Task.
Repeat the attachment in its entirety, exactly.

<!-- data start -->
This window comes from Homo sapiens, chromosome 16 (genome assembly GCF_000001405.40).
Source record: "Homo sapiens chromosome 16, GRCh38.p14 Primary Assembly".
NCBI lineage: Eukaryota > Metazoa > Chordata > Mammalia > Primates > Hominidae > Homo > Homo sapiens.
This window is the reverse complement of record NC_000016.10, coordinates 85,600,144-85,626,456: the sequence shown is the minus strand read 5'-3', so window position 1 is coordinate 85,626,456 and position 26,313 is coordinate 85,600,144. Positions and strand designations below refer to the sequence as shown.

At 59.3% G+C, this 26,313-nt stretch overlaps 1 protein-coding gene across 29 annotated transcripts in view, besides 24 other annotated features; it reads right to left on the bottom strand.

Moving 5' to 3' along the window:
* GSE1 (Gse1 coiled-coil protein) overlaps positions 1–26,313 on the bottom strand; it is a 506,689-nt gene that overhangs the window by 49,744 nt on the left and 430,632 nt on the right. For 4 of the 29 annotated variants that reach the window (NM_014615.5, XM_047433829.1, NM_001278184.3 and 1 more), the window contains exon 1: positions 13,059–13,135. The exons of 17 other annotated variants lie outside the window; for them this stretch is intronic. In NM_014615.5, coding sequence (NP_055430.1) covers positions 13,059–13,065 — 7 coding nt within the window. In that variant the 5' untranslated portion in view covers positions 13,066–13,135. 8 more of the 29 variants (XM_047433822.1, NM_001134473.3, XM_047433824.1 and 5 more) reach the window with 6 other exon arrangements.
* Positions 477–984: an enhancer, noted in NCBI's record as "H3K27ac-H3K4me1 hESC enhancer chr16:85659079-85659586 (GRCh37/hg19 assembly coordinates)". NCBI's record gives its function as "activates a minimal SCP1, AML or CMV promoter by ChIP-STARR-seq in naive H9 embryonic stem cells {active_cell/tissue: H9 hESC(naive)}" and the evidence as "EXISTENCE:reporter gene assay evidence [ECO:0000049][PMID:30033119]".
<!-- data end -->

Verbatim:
This window comes from Homo sapiens, chromosome 16 (genome assembly GCF_000001405.40).
Source record: "Homo sapiens chromosome 16, GRCh38.p14 Primary Assembly".
NCBI lineage: Eukaryota > Metazoa > Chordata > Mammalia > Primates > Hominidae > Homo > Homo sapiens.
This window is the reverse complement of record NC_000016.10, coordinates 85,600,144-85,626,456: the sequence shown is the minus strand read 5'-3', so window position 1 is coordinate 85,626,456 and position 26,313 is coordinate 85,600,144. Positions and strand designations below refer to the sequence as shown.

At 59.3% G+C, this 26,313-nt stretch overlaps 1 protein-coding gene across 29 annotated transcripts in view, besides 24 other annotated features; it reads right to left on the bottom strand.

Moving 5' to 3' along the window:
* GSE1 (Gse1 coiled-coil protein) overlaps positions 1–26,313 on the bottom strand; it is a 506,689-nt gene that overhangs the window by 49,744 nt on the left and 430,632 nt on the right. For 4 of the 29 annotated variants that reach the window (NM_014615.5, XM_047433829.1, NM_001278184.3 and 1 more), the window contains exon 1: positions 13,059–13,135. The exons of 17 other annotated variants lie outside the window; for them this stretch is intronic. In NM_014615.5, coding sequence (NP_055430.1) covers positions 13,059–13,065 — 7 coding nt within the window. In that variant the 5' untranslated portion in view covers positions 13,066–13,135. 8 more of the 29 variants (XM_047433822.1, NM_001134473.3, XM_047433824.1 and 5 more) reach the window with 6 other exon arrangements.
* Positions 477–984: an enhancer, noted in NCBI's record as "H3K27ac-H3K4me1 hESC enhancer chr16:85659079-85659586 (GRCh37/hg19 assembly coordinates)". NCBI's record gives its function as "activates a minimal SCP1, AML or CMV promoter by ChIP-STARR-seq in naive H9 embryonic stem cells {active_cell/tissue: H9 hESC(naive)}" and the evidence as "EXISTENCE:reporter gene assay evidence [ECO:0000049][PMID:30033119]".